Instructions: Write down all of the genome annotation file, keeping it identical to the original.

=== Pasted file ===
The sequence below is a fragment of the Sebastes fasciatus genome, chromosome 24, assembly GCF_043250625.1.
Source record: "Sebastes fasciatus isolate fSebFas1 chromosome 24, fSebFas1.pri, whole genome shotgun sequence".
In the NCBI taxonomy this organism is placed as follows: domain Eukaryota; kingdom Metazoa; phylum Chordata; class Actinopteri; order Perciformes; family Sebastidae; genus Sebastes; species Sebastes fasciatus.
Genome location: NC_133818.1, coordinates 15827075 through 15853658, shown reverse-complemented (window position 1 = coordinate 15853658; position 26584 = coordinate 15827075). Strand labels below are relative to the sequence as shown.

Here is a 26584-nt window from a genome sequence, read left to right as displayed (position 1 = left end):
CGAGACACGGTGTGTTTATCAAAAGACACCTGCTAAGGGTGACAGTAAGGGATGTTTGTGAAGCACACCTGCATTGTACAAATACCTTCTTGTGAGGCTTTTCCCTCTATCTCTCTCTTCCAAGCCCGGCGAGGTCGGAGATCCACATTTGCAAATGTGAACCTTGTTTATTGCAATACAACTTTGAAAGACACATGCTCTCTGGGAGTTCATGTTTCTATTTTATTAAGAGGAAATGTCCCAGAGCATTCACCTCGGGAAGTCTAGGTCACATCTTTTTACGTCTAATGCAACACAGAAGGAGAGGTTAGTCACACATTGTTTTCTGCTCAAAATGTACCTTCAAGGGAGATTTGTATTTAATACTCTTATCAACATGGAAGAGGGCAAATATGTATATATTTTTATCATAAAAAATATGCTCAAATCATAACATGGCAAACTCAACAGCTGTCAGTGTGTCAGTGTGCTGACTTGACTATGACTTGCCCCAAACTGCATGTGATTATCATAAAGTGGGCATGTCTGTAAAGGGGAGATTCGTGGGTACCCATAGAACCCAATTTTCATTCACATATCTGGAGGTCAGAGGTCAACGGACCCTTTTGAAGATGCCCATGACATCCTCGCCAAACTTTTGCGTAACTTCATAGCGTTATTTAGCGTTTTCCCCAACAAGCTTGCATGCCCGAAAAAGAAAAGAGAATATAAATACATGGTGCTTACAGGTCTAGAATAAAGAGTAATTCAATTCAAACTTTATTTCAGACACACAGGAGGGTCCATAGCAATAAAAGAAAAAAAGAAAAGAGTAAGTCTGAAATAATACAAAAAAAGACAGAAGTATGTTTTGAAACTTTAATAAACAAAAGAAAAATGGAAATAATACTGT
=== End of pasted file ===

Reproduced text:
The sequence below is a fragment of the Sebastes fasciatus genome, chromosome 24, assembly GCF_043250625.1.
Source record: "Sebastes fasciatus isolate fSebFas1 chromosome 24, fSebFas1.pri, whole genome shotgun sequence".
In the NCBI taxonomy this organism is placed as follows: domain Eukaryota; kingdom Metazoa; phylum Chordata; class Actinopteri; order Perciformes; family Sebastidae; genus Sebastes; species Sebastes fasciatus.
Genome location: NC_133818.1, coordinates 15827075 through 15853658, shown reverse-complemented (window position 1 = coordinate 15853658; position 26584 = coordinate 15827075). Strand labels below are relative to the sequence as shown.

Here is a 26584-nt window from a genome sequence, read left to right as displayed (position 1 = left end):
CGAGACACGGTGTGTTTATCAAAAGACACCTGCTAAGGGTGACAGTAAGGGATGTTTGTGAAGCACACCTGCATTGTACAAATACCTTCTTGTGAGGCTTTTCCCTCTATCTCTCTCTTCCAAGCCCGGCGAGGTCGGAGATCCACATTTGCAAATGTGAACCTTGTTTATTGCAATACAACTTTGAAAGACACATGCTCTCTGGGAGTTCATGTTTCTATTTTATTAAGAGGAAATGTCCCAGAGCATTCACCTCGGGAAGTCTAGGTCACATCTTTTTACGTCTAATGCAACACAGAAGGAGAGGTTAGTCACACATTGTTTTCTGCTCAAAATGTACCTTCAAGGGAGATTTGTATTTAATACTCTTATCAACATGGAAGAGGGCAAATATGTATATATTTTTATCATAAAAAATATGCTCAAATCATAACATGGCAAACTCAACAGCTGTCAGTGTGTCAGTGTGCTGACTTGACTATGACTTGCCCCAAACTGCATGTGATTATCATAAAGTGGGCATGTCTGTAAAGGGGAGATTCGTGGGTACCCATAGAACCCAATTTTCATTCACATATCTGGAGGTCAGAGGTCAACGGACCCTTTTGAAGATGCCCATGACATCCTCGCCAAACTTTTGCGTAACTTCATAGCGTTATTTAGCGTTTTCCCCAACAAGCTTGCATGCCCGAAAAAGAAAAGAGAATATAAATACATGGTGCTTACAGGTCTAGAATAAAGAGTAATTCAATTCAAACTTTATTTCAGACACACAGGAGGGTCCATAGCAATAAAAGAAAAAAAGAAAAGAGTAAGTCTGAAATAATACAAAAAAAGACAGAAGTATGTTTTGAAACTTTAATAAACAAAAGAAAAATGGAAATAATACTGT